Three Desirable Ministry Features from a 2-Year-Old with an iPad

I recently had the opportunity to watch a friend’s little girl while her mom and dad had a date night. She’s a real cutie and I love those chances to spend time with her.

We had a full evening of puzzles, stories and make-believe. Then, after her bath, it was time to wind down for the night and part of her routine is to climb into bed and watch Mickey Mouse on her mom’s iPad.

I sat in amazement as this little two-year-old moved quickly from icon to icon finding the perfect cartoon. If she got tired of a particular story, she knew just how to stop it, click on the right button and choose another program.

Two years old. Entertaining herself on an iPad. Without any help from me.

That made me think. How “easy” are we to others who meet or visit our ministries?

In the Gospel of Mark, Jesus reminds his followers that real faith is through the eyes and heart of a child. It is simple belief and obedience.

So, with that instruction, let’s consider three ministry lessons from a 2-year-old with an iPad:

  1. Navigation is as simple as a touch
    An iPad is driven by simple touches. Touch the picture you want and it expands. Touch the play button to begin watching a video and touch another button to pause it. Simple navigation. Can we say the same thing for our visitors? From the moment a visitor enters our parking lot, how easy is it to feel welcome and comfortable? Do they rely on signs or are they greeted personally? And once inside, how easy is it to find a restroom or childcare?
  2. The purpose is clear
    This little girl knew what she wanted to do on the iPad. We didn’t use it to play with puzzles or blocks. Its purpose was to watch Mickey Mouse. What about our ministries? Do we make it clear to visitors [and members] what we are about? How “real” do we make the Gospel? Does the church feel welcoming, inclusive and genuinely friendly?
  3. There is more than meets the eye
    The iPad we used had, what seemed to be, endless episodes of Mickey Mouse. Behind those icons, all types of adventures awaited this little girl. And you know what? She (and I) watched episode after episode. She couldn’t get enough. Hmmm . . . what about our ministry? Do visitors sense a real depth in their experience with us? How would they describe our church to others? Does it go beyond a friendly hello? Does someone really take an interest in making them feel welcome?  Do they feel safe? Does the service feel “warm” or “cold”?  And most importantly, do they want more?  Will they come back?

If you take a step back and examine your ministry through the eyes of those who know nothing about it, is there any perceivable depth? Is it simple and clear?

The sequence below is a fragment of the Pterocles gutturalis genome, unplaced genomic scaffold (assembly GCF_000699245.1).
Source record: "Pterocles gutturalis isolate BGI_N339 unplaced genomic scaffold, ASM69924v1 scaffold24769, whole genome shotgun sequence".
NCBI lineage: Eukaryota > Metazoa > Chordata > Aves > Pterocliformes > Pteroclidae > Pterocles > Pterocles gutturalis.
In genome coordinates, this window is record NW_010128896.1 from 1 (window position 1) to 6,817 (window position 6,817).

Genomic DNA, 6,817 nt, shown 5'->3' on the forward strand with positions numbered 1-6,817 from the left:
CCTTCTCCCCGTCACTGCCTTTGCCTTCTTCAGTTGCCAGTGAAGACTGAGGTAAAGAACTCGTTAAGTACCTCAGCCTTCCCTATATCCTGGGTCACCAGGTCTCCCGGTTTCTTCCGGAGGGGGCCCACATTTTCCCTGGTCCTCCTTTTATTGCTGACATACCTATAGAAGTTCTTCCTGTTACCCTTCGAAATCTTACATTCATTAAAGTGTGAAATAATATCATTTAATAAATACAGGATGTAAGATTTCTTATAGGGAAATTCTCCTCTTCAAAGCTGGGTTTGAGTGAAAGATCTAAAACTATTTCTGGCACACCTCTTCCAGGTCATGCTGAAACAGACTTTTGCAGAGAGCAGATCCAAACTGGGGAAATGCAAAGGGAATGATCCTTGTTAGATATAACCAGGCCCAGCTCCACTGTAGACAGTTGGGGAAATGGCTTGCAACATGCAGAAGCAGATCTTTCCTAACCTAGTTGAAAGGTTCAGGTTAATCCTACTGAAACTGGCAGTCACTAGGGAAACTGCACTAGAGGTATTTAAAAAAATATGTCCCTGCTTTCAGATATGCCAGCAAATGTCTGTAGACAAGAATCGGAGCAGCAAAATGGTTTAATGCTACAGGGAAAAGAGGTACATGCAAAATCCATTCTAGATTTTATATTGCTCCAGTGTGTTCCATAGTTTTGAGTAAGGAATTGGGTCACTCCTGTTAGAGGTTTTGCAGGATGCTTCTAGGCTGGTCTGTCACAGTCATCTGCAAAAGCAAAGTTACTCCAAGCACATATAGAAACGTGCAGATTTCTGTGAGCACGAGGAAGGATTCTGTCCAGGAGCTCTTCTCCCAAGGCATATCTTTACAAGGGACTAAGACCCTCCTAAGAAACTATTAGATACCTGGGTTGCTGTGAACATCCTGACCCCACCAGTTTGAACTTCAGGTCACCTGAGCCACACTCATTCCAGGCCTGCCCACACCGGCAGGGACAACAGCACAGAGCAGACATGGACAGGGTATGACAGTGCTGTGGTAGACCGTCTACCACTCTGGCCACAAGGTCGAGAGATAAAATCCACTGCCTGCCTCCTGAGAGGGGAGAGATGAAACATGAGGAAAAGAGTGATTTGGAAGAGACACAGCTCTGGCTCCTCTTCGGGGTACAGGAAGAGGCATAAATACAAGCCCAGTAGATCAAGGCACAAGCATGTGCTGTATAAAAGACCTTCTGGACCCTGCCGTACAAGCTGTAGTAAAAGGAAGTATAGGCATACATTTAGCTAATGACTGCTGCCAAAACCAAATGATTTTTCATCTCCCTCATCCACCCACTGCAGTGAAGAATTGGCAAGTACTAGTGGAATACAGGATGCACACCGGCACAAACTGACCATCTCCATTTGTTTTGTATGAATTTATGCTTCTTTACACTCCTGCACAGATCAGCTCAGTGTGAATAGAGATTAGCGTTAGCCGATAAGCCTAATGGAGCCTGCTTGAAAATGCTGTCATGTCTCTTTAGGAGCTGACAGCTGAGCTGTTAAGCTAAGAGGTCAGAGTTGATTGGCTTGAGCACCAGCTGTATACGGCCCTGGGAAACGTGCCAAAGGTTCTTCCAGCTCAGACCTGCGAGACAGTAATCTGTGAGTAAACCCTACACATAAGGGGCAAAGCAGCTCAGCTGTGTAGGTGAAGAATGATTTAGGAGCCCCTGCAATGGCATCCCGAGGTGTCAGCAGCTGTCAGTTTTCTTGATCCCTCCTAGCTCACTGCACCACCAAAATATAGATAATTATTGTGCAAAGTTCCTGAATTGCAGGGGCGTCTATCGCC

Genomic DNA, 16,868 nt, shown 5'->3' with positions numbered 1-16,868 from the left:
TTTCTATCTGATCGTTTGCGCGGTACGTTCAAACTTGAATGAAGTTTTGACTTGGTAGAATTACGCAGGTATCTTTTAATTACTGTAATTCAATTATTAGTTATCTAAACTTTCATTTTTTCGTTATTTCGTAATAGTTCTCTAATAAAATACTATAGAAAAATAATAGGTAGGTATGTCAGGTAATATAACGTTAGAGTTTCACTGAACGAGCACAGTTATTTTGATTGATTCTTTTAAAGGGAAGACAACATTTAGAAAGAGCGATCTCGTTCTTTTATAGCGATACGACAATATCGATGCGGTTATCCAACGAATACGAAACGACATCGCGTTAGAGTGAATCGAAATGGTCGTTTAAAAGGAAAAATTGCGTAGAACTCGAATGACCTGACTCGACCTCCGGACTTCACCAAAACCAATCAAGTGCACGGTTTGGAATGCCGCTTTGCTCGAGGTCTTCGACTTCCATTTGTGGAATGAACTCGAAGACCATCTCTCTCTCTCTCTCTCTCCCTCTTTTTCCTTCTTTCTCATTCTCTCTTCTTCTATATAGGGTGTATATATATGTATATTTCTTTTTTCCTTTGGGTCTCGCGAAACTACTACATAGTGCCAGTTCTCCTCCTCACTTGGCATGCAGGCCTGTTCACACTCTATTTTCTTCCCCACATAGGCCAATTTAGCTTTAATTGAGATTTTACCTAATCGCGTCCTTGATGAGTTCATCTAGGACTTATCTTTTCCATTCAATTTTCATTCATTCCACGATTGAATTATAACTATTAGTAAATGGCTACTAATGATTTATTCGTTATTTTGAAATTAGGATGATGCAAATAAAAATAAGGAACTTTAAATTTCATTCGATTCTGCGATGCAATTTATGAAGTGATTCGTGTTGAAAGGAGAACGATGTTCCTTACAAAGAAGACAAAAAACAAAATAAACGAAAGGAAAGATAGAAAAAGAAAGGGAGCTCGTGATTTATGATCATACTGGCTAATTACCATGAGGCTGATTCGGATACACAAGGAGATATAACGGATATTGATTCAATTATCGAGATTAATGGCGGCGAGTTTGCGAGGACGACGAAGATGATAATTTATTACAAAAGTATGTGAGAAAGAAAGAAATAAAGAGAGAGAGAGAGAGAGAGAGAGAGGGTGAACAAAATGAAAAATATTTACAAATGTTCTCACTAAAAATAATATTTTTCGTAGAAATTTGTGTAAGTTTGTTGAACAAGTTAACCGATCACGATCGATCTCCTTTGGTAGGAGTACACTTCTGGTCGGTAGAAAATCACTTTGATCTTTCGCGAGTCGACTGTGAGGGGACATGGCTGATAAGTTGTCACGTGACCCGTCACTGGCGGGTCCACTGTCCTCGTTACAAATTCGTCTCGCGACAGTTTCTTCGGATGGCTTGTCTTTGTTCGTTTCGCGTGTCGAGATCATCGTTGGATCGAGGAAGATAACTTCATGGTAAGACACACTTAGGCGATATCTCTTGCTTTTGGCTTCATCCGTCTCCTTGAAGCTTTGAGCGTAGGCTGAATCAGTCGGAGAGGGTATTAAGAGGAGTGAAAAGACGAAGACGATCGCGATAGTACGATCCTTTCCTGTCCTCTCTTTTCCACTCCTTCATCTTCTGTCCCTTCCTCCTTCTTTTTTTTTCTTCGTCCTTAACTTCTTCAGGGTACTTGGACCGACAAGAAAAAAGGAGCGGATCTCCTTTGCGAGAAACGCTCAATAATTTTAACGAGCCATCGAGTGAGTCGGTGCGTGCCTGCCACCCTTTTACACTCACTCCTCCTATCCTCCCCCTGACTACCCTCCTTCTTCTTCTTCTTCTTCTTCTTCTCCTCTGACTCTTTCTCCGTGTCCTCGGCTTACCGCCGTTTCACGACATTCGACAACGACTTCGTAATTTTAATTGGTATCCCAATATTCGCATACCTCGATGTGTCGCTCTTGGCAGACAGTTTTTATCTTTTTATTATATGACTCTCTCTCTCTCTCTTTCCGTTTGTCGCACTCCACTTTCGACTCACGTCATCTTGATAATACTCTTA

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4 thoughts on “Three Desirable Ministry Features from a 2-Year-Old with an iPad

  1. Kayla, very good points! This is often one of the first things we judge when we enter a church building. We spent almost 2 years searching for a new church and you can tell almost instantly how warm and welcoming it is by the foyer. But i can see this post as the same on our websites because that is my ministry (and my book). I often leave websites because I can't find what I'm looking for right away or easily. How hard is it to find their facebook and twitter icons? If I have to search through gobs of ads and blinking stuff, I won't come back. I use FB and twitter to help me keep track of the sites I really like. Otherwise, I forget where I've been :)

    Blessings,
    Mel
    Please feel free to stop by: Trailing After God

  2. Mel,
    Thanks so much for your comments. First impressions are HUGE in ministry. And in today's world, first impressions occur online too. We rarely get the chance to change someone's view of us once it's a negative or frustrating one. I look forward to checking out your site. Thanks!

  3. Yes, I went to a church where it took me 15 minutes of wandering thru the church building to get to the sanctuary. It made me late, which was frustrating. They also had two other 'rental churches whose members could not communicate where the English speaking congregation met. I laugh now, but it was a turn off at the time.

  4. Thanks for your comment Sarah. It's so easy to forget what it's like to be a visitor. But oh so important to walk in their shoes and feel thier frustrations. We don't intend to make it difficult to attend our churches but sometimes turn off a potential visitor before a service even begins. Thanks for sharing.